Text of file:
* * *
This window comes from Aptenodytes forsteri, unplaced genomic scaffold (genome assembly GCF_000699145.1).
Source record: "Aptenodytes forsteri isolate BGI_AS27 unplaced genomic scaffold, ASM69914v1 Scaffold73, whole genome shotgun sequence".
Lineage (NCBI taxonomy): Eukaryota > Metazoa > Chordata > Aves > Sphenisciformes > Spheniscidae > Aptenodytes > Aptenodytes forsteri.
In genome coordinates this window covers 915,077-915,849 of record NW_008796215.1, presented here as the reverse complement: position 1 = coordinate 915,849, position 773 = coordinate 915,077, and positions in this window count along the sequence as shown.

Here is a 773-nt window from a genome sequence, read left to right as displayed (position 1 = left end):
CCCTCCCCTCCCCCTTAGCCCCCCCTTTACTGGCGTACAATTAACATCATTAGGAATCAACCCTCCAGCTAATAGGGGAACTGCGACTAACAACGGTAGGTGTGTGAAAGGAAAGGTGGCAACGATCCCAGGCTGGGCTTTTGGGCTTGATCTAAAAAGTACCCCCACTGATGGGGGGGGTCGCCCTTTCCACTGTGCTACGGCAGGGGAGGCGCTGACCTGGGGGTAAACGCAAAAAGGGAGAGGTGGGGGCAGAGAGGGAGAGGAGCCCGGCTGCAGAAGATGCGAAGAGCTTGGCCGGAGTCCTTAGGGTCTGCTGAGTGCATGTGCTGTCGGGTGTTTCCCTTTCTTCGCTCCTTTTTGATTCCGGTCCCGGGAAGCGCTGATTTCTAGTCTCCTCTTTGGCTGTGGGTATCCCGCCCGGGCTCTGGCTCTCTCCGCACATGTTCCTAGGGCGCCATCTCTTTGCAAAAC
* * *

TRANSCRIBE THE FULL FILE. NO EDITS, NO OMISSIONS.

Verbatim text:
This window comes from Aptenodytes forsteri, unplaced genomic scaffold (genome assembly GCF_000699145.1).
Source record: "Aptenodytes forsteri isolate BGI_AS27 unplaced genomic scaffold, ASM69914v1 Scaffold73, whole genome shotgun sequence".
Lineage (NCBI taxonomy): Eukaryota > Metazoa > Chordata > Aves > Sphenisciformes > Spheniscidae > Aptenodytes > Aptenodytes forsteri.
In genome coordinates this window covers 915,077-915,849 of record NW_008796215.1, presented here as the reverse complement: position 1 = coordinate 915,849, position 773 = coordinate 915,077, and positions in this window count along the sequence as shown.

Here is a 773-nt window from a genome sequence, read left to right as displayed (position 1 = left end):
CCCTCCCCTCCCCCTTAGCCCCCCCTTTACTGGCGTACAATTAACATCATTAGGAATCAACCCTCCAGCTAATAGGGGAACTGCGACTAACAACGGTAGGTGTGTGAAAGGAAAGGTGGCAACGATCCCAGGCTGGGCTTTTGGGCTTGATCTAAAAAGTACCCCCACTGATGGGGGGGGTCGCCCTTTCCACTGTGCTACGGCAGGGGAGGCGCTGACCTGGGGGTAAACGCAAAAAGGGAGAGGTGGGGGCAGAGAGGGAGAGGAGCCCGGCTGCAGAAGATGCGAAGAGCTTGGCCGGAGTCCTTAGGGTCTGCTGAGTGCATGTGCTGTCGGGTGTTTCCCTTTCTTCGCTCCTTTTTGATTCCGGTCCCGGGAAGCGCTGATTTCTAGTCTCCTCTTTGGCTGTGGGTATCCCGCCCGGGCTCTGGCTCTCTCCGCACATGTTCCTAGGGCGCCATCTCTTTGCAAAAC